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60 dancing years

By Chen Nan | China Daily | Updated: 2019-09-26 08:47

Teachers and students from the dance school affiliated with the National Ballet of China pose for a group photo at a news conference for the 60th anniversary of the company on Sept 19 in Beijing.[Photo provided to China Daily]

Before the Beijing Dance School formally opened, then-Soviet ballerina Elena Oleg Alexandrovna helped to establish a regime based on the Bolshoi Academy in Moscow. Her fellow dancer and choreographer Pyotr Gusev was the school's artistic director from 1957 to 1960. In 1958, the school successfully performed Swan Lake, featuring Bai Shuxiang as the white swan.

In the following year, the school formed the first Chinese ballet troupe with Bai alongside 21 other dancers and an 18-member orchestra. It soon became the Central Ballet of China, which is now known as the National Ballet of China.

"It was incredible that we Chinese dancers could perform Swan Lake in such a short time. Everything was fresh, such as the costumes, lighting and the stage design," says Bai, 80, who was born in Xinbin county, Liaoning province, and was selected to study at the Beijing Dance Academy in 1954. "For the Chinese audience, Swan Lake represents Russian ballet."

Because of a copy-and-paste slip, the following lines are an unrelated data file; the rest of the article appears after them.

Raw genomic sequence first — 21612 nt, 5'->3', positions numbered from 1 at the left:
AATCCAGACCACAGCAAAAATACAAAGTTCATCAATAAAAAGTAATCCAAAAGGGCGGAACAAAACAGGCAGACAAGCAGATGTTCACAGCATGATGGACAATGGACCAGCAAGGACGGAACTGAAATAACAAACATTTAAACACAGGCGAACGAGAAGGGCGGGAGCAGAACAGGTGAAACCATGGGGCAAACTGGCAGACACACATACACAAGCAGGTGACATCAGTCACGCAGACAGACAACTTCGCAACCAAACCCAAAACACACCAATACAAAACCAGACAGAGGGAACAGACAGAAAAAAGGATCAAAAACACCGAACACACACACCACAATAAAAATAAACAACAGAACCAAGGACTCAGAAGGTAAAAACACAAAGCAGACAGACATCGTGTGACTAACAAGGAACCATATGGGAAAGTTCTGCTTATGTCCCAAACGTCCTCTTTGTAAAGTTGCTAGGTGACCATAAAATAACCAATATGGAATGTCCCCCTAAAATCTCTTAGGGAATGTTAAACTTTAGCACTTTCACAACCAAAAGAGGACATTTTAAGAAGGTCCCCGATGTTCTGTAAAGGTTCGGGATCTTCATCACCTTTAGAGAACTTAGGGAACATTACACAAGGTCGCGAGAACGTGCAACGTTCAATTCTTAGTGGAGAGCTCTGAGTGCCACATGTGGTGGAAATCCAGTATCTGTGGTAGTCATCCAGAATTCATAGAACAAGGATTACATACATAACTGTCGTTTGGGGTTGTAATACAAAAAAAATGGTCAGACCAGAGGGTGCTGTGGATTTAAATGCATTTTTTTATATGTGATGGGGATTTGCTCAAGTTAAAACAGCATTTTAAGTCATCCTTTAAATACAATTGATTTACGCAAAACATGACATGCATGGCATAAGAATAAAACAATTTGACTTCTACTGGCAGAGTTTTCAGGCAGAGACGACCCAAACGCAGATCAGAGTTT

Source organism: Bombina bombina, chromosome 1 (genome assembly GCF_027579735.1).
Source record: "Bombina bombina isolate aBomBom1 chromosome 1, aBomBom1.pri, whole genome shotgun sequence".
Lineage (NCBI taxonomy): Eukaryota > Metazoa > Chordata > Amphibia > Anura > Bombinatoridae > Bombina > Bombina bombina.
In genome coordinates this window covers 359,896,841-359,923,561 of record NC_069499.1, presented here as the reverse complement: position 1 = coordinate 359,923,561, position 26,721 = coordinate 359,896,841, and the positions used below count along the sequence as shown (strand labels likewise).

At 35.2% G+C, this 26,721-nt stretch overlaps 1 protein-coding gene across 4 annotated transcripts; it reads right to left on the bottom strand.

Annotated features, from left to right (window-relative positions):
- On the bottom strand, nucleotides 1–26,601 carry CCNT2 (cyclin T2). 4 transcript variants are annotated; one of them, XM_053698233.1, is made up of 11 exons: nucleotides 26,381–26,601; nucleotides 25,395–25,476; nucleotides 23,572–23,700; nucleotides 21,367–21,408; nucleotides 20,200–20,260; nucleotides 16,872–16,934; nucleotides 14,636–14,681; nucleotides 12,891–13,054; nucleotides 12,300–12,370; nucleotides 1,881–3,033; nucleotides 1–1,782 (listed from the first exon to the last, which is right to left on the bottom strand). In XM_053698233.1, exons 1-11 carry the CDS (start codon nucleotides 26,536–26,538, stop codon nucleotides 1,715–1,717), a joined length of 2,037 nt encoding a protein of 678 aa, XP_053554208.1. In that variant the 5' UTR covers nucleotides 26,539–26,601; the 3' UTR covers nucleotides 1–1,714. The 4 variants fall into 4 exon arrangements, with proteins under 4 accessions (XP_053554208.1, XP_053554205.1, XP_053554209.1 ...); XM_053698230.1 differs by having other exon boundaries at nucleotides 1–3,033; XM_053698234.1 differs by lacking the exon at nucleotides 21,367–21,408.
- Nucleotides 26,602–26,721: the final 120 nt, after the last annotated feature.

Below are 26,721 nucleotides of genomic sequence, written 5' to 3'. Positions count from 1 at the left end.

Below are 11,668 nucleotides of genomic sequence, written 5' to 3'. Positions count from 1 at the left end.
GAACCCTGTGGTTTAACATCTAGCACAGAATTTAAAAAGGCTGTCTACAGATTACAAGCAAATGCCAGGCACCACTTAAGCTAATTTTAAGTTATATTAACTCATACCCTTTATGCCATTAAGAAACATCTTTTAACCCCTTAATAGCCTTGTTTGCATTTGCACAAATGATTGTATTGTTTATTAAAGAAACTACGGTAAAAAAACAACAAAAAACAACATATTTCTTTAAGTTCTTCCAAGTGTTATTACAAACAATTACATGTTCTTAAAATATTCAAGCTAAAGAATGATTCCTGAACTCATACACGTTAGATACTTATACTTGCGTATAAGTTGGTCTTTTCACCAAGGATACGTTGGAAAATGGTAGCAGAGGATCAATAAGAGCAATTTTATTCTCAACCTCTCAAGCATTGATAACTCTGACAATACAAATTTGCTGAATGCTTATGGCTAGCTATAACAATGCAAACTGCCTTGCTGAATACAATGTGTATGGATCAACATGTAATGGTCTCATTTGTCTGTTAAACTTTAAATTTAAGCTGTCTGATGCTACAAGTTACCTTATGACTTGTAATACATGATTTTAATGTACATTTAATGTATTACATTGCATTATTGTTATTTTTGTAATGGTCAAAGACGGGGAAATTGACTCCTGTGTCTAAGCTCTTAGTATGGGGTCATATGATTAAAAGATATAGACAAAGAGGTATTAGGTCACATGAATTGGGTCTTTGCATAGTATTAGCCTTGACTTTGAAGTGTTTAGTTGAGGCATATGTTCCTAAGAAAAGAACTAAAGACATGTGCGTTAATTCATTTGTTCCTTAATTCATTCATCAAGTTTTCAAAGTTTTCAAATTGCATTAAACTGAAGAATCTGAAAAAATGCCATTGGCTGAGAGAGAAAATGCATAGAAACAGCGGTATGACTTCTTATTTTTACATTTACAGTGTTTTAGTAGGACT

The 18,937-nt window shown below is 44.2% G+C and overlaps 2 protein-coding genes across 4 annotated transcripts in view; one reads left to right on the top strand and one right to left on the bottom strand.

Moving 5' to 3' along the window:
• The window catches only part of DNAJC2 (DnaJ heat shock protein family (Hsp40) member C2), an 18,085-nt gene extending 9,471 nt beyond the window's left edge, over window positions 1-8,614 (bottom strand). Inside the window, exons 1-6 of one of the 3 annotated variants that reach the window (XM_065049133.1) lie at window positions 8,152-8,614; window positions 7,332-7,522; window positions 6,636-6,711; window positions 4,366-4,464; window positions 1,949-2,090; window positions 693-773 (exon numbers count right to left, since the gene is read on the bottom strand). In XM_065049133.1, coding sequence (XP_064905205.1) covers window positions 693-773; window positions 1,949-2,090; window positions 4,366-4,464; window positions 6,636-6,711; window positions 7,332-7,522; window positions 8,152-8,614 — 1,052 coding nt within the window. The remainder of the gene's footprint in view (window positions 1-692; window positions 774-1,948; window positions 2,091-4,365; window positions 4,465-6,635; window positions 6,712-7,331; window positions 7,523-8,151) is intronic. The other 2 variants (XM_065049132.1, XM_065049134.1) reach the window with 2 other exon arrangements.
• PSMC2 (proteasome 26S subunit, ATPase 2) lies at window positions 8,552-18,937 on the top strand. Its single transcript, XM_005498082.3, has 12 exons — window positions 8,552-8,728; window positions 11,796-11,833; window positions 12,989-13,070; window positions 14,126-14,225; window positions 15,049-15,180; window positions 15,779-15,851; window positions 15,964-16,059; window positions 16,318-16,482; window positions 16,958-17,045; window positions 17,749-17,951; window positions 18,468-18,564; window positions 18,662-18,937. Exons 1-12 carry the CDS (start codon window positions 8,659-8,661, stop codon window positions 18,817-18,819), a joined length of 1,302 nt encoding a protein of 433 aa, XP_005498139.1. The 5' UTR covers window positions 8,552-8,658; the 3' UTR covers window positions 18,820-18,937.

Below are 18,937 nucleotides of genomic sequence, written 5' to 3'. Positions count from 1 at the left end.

Bai recalls that after she performed Swan Lake, Gusev told her, "You are an artist now."

From 1959 to 1961, under the instruction of Russian experts, the National Ballet of China staged Le Corsaire and Giselle.

According to Bai, the history of ballet in China is short compared to the history of ballet in the West.

"But the key to Chinese ballet's growing popularity is telling homegrown stories," she says.

In 1964, China's first original ballet production, Red Detachment of Women, premiered in Beijing. It is best known in the West as the ballet performed for former US president Richard Nixon during his visit to China in 1972.

Based on a film with the same name, it tells the story of a rural girl, Wu Qionghua, who escapes a life of slavery and joins an all-female Communist Party army battalion led by commander Hong Changqing on Hainan island during the civil war in the early 1930s.

Bai played the role of Wu in the original ballet production and she, along with choreographer Li Chengxiang and composer Wu Zuqiang, as well as ballet dancers of the company, spent months in Hainan province to better understand and portray the soldiers. Red Detachment of Women remains one of the most popular ballet pieces of the company and has been staged around the world more than 4,000 times.

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